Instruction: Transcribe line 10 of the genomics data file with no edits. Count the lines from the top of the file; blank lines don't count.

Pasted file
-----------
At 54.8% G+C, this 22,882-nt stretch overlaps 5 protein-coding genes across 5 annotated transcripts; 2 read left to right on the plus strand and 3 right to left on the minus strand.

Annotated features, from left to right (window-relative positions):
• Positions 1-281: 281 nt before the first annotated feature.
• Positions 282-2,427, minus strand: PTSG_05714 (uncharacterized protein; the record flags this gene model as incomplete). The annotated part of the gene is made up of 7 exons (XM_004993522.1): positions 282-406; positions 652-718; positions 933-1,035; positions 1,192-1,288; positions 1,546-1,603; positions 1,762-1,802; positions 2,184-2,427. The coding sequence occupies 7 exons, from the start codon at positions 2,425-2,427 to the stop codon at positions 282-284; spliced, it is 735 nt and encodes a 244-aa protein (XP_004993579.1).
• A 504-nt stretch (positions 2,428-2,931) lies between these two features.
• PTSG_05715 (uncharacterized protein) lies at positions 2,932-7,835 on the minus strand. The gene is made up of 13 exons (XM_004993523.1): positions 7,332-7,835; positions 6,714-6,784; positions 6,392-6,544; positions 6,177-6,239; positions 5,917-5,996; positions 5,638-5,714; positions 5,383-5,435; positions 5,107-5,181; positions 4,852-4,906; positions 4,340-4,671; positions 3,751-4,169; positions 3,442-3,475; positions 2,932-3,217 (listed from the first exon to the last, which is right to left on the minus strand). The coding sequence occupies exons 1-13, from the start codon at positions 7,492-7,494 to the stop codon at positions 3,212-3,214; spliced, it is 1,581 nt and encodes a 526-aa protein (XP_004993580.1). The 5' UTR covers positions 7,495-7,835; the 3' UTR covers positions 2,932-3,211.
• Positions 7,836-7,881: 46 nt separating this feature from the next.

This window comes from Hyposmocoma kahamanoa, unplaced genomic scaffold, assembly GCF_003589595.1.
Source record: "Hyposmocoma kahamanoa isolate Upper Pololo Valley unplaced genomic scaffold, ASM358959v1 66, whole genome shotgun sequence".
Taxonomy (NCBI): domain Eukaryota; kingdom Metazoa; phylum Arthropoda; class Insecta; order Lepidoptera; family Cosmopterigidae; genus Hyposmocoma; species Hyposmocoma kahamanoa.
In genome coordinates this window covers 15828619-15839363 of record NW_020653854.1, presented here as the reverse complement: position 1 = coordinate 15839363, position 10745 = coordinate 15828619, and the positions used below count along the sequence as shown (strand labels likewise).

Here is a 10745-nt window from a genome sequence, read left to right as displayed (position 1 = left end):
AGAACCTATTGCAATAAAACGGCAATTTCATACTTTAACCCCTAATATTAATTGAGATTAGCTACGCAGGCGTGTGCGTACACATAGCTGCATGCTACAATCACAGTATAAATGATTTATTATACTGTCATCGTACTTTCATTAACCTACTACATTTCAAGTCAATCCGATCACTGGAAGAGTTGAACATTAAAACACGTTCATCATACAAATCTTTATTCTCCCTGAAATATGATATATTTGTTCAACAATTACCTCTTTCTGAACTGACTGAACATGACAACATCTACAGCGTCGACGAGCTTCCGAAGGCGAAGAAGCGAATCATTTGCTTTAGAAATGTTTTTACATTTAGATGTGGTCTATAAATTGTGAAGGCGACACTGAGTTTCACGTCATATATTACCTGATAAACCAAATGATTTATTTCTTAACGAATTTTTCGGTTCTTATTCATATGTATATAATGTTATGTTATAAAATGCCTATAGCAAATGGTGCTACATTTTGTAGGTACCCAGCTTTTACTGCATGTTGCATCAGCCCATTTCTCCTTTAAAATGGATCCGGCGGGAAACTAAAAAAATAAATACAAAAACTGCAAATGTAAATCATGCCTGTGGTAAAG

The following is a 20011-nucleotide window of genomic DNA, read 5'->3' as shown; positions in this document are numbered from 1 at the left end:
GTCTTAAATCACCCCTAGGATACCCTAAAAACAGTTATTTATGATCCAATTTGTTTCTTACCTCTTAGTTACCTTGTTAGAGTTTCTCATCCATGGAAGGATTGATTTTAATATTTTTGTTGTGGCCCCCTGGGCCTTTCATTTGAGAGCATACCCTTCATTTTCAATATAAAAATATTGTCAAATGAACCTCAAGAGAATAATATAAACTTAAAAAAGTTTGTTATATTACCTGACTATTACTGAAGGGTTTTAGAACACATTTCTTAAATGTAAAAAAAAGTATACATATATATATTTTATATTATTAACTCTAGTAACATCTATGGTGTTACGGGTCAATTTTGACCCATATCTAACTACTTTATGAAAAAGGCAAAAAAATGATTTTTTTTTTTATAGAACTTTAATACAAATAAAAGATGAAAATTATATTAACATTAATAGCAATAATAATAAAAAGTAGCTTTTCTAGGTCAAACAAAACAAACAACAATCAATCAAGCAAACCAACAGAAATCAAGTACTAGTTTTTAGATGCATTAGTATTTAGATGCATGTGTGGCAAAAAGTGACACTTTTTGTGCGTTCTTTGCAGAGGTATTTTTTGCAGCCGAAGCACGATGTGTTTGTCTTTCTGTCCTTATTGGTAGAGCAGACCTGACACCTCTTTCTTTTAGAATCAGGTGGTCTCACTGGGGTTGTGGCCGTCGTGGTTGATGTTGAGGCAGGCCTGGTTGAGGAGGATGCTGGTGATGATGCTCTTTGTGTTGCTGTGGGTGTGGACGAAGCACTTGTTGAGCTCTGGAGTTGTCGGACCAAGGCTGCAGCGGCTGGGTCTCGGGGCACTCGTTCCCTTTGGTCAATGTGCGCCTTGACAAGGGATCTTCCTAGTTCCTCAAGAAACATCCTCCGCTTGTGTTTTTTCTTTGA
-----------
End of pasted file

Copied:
Taxonomy (NCBI): domain Eukaryota; kingdom Metazoa; phylum Arthropoda; class Insecta; order Lepidoptera; family Cosmopterigidae; genus Hyposmocoma; species Hyposmocoma kahamanoa.